Preprocessor Error? Having issues with a struct

I am having issues with Arduino 1.0.6 on a Mac (10.10.1).

It appears that the preprocessor is not recognizing my struct.

I am getting the following error:

Arduino: 1.0.6 (Mac OS X), Board: "Arduino Uno"
ChristmasArc:13: error: 'RGB' has not been declared
ChristmasArc:13: error: 'RGB' does not name a type
ChristmasArc.ino: In function 'void loop()':
ChristmasArc:48: error: 'nColor' was not declared in this scope
#include <math.h>
#include <Adafruit_NeoPixel.h>
#include <Arduino.h>

//Definitions
#define PIN 6
struct RGB {
  byte red;
  byte green;
  byte blue;
};

//Globals
float x1, x2, y1, y2, persistence;
int octaves;
boolean niceMood; // true = nice and false = naughty

unsigned int naughty, nice;
RGB nColor; // noisey RGB

// Initialize library
Adafruit_NeoPixel ring = Adafruit_NeoPixel(16, PIN, NEO_GRB+NEO_KHZ800);

void setup(){
  nice = true;
  ring.begin(); // initialize library
  ring.show(); // off
  persistence = 0.5;
  octaves = 3;
  
  // test series
  colorWipe(ring.Color(255, 0, 0), 50);
  colorWipe(ring.Color(0, 255, 0), 50);
  colorWipe(ring.Color(0, 0, 255), 50);
  colorWipe(ring.Color(0,0,0), 0);
  
  // set up fist color
  // Naughty is reddish and nice is cyanish
  naughty = 0; // red
  nice = 180; // cyan
}

void loop(){
  // calculate noise
  int noise;
  int hue;
  x1 = float(millis())/100.0;
  y1 = 10.0;
  for (uint16_t i=0; i<ring.numPixels(); i++){
    //
    noise = int(PerlinNoise2(x1, y1, persistence, octaves)*60);
    hue = ((niceMood)? nice : naughty) + noise;
    if (hue < 0) hue += 360;
    hue2rgb((unsigned int)hue, &nColor);
    ring.setPixelColor(i, ring.Color(nColor.red, nColor.green, nColor.blue));
  }
  ring.show();
}

void colorWipe(uint32_t c, uint8_t wait){
  //incrementally color the lights...
  for(uint16_t i=0; i < ring.numPixels(); i++){
    ring.setPixelColor(i, c);
    ring.show();
    delay(wait);
  }
}

Could you post the other two functions
PerlinNoise2 and hue2rgb?

Your struct should work as far as i can tell...

No, your struct will not work as you have it, and exactly as your error message says.

You declare your struct and only give it a tag name, so when you wish to create a variable of struct type RGB you need to tell it, it is a struct or change your definition to a typedef struct.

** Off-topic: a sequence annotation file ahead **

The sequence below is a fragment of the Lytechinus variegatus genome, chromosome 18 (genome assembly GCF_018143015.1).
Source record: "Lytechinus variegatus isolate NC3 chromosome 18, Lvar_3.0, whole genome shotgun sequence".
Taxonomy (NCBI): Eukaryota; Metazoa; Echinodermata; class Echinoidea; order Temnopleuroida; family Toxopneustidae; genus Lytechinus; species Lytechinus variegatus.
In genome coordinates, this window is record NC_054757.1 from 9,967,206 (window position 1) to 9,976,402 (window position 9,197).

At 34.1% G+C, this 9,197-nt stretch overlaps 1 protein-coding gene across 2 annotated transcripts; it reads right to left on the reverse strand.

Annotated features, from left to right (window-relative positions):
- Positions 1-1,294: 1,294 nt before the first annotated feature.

So, your code will need to look like this for it to compile:

//Definitions
#define PIN 6

struct RGB {
  byte red;
  byte green;
  byte blue;
};

//Globals
float x1, x2, y1, y2, persistence;
int octaves;
boolean niceMood; // true = nice and false = naughty

unsigned int naughty, nice;
struct RGB nColor; // noisey RGB

Paul

In C you would be correct. According to the C++ standard struct is identical in semantics with class you can change them at will. The ONLY difference between struct and class is that a struct defaults to public: whereas class defaults to private:

So is the Arduino preprocessor treating struct as a c-struct not a c++ struct?

BTW-- changing to struct RGB colors; gives the same errors.

It works for me

struct RGB {
  byte red;
  byte green;
  byte blue;
};

RGB myrgb;
void setup() {
  // put your setup code here, to run once:
RGB myrgb;
}

void loop() {
  // put your main code here, to run repeatedly:

}

I suspect the "RGB" is already defined in one of those .h file. Try changing its name.

Mark

I am wondering if the Arduino Preprocessor added a fwd declaration incorrectly. I originally had it named something differently then changed the name.

How do I check the processed source?

holmes4:
I suspect the "RGB" is already defined in one of those .h file. Try changing its name.

I tired changing it to mRGB and still the same errors.

Change:

RGB nColor; // noisey RGB

To:

struct RGB nColor; // noisey RGB

Or you could declare it at the same time you create the struct:

struct RGB {
  byte red;
  byte green;
  byte blue;
} nColor;

I fired up an old Arduino IDE 1.0.1 on the Mac mini running OSX 10.6.8 and this code compiles fine also for me.

struct RGB {
  byte red;
  byte green;
  byte blue;
};

RGB nColor; // noisey RGB

int myColour;

void setup(){
  nColor.blue = 128;
  nColor.red = 64;
  nColor.green = 196;
}

void loop(){
  myColour = nColor.red + nColor.green + nColor.blue;
}

Paul